ICU Staffing Shortages Linked to Aging Population

An ongoing crisis identified more than a decade ago is taking a toll on pulmonary and critical care medical providers. That was the focus of a symposium yesterday looking at the continuing shortage of intensive care unit (ICU) doctors, nurses, respiratory therapists and others as the U.S. population ages and the demand for services grows.

“Incidences of respiratory failure, severe sepsis and other critical illnesses increase dramatically when people reach the age of 65 and older,” said Shannon Carson, M.D., co-chair of session A4, “A Critical Crisis: Addressing ICU Staffing Changes.” “As a large portion of the population moves into that age group, the need for critical care services is dramatically increasing.”

The Committee on Manpower for Pulmonary and Critical Care Societies (COMPACCS) released a pivotal ICU workforce study in 2000. The study, co-sponsored by the ATS, warned of progressive shortages of critical care healthcare providers over the next 30 years. Dr. Carson compared the COMPACCS study to current workforce data and concluded that little has been done to address the problem of the number of intensivists in the United States since it was identified.

“Not a great deal has changed in our understanding of the crisis, hence the urgency of this discussion,” he said.

The number of clinicians trained in critical care medicine has increased only slightly over the last two decades, but the number of patients needing those specialized services has greatly increased, and will continue to grow. Dr. Carson said the training of pulmonary and critical care physicians, as well as the current ICU staffing model, has not kept pace with demand.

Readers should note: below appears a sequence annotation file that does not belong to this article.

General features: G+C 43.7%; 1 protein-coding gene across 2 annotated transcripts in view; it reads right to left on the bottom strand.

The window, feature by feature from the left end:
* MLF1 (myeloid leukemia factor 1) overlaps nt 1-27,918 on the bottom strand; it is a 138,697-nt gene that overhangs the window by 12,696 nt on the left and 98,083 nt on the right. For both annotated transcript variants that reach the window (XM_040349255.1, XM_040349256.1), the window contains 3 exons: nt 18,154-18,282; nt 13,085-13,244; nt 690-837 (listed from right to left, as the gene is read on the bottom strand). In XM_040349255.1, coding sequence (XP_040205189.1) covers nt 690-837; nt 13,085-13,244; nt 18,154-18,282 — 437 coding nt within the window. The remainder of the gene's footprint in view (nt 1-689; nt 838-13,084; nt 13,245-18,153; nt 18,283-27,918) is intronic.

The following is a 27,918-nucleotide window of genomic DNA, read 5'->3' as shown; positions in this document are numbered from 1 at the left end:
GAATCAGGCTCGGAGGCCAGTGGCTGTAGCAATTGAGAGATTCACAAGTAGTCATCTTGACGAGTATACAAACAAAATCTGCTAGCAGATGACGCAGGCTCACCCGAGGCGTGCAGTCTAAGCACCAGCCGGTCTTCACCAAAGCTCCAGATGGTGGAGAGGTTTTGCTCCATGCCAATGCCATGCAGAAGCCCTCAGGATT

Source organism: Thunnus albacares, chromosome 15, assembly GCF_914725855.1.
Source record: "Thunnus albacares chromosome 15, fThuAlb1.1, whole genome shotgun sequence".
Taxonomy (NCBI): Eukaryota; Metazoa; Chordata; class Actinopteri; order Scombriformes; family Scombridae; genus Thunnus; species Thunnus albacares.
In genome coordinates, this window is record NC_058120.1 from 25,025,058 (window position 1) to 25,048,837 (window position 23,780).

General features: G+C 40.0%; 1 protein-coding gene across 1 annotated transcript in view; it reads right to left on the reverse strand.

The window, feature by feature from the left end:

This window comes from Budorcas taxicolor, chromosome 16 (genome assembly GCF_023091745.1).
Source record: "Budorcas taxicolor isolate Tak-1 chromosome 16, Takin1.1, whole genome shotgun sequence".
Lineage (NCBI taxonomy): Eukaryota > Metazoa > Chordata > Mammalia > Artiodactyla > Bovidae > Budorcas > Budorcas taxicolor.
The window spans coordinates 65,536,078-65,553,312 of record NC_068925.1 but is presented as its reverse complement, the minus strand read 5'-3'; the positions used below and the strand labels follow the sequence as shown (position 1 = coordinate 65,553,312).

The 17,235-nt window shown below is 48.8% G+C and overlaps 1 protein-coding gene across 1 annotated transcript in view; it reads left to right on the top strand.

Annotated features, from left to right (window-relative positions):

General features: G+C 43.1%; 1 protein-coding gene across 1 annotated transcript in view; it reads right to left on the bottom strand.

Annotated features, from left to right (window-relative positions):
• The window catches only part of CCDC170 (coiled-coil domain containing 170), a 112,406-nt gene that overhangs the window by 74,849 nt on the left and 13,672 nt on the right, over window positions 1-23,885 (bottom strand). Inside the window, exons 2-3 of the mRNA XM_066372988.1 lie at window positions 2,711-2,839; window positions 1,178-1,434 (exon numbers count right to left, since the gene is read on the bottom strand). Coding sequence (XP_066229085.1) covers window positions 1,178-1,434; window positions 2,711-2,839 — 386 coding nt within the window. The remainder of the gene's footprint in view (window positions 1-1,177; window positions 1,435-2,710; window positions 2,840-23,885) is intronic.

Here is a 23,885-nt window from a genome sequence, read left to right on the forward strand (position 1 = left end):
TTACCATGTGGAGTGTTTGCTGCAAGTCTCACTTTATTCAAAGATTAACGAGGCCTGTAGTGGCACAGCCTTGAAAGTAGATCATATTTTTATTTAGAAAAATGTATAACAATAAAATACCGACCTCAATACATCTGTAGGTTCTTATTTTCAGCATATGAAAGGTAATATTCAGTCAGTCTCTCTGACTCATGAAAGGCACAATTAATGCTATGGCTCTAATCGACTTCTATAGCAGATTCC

The same elements that draw people into the field of critical care—an exciting, fast-paced environment and exposure to challenging casees—are some of the same issues that limit clinicians interested in the ICU.

“Critical care is a demanding and stressful field, or at least it’s perceived that way by internal medicine residents, and that won’t change in the near future,” said Dr. Carson, who is associate professor of medicine and director of the pulmonary and critical care fellowship program at the University of North Carolina.

The primary path to critical care medicine remains through internal medicine residency and pulmonary and critical care fellowship training programs, he said.

Issues covered in the symposium included ICU staffing, work hour concerns, therapist shortages, burnout, post-traumatic stress disorder, workplace safety, and the effectiveness and dissemination of innovations in the ICU to fill staffing gaps.

“The number of board-certified intensivists has not changed very much since COMPACCS, but the number of patients and the number of beds has increased,” Dr. Carson reiterated. “So hospitals have been making greater use of physician extenders, hospitalists and electronic solutions to meet these needs.”

Symposium faculty members recommended using nurse practitioners and physician assistants as extenders to help alleviate staffing shortages, as well as greater use of hospitalists in smaller medical centers.

“The hospitalist specialty has grown significantly in the period that has elapsed since COMPACCS,” Dr. Carson said. “Those physicians have been assuming a larger degree of responsibility for ICU patients, particularly in small- and medium-sized hospitals across the country.”

The role of board-certified intensivists as ICU directors in these settings will be to make sure that evidence-based practices are taking place, he said.

“Therefore, training methods in systems-based practices should improve in fellowship training programs, and large-scale programs modeled on the Keystone Collaborative should be implemented,” Dr. Carson explained. “Additionally, the ATS should take an active role in developing productive interactions with the hospitalist profession to optimize critical care practices.”

Another important innovation is the use of electronic ICU monitoring technologies and telemedicine, which allow critical care physicians to manage the care of ICU patients.

“We discussed whether these solutions will be adequate to help meet the critical care demand, in addition to increasing the number of trained intensivists,” Dr. Carson said.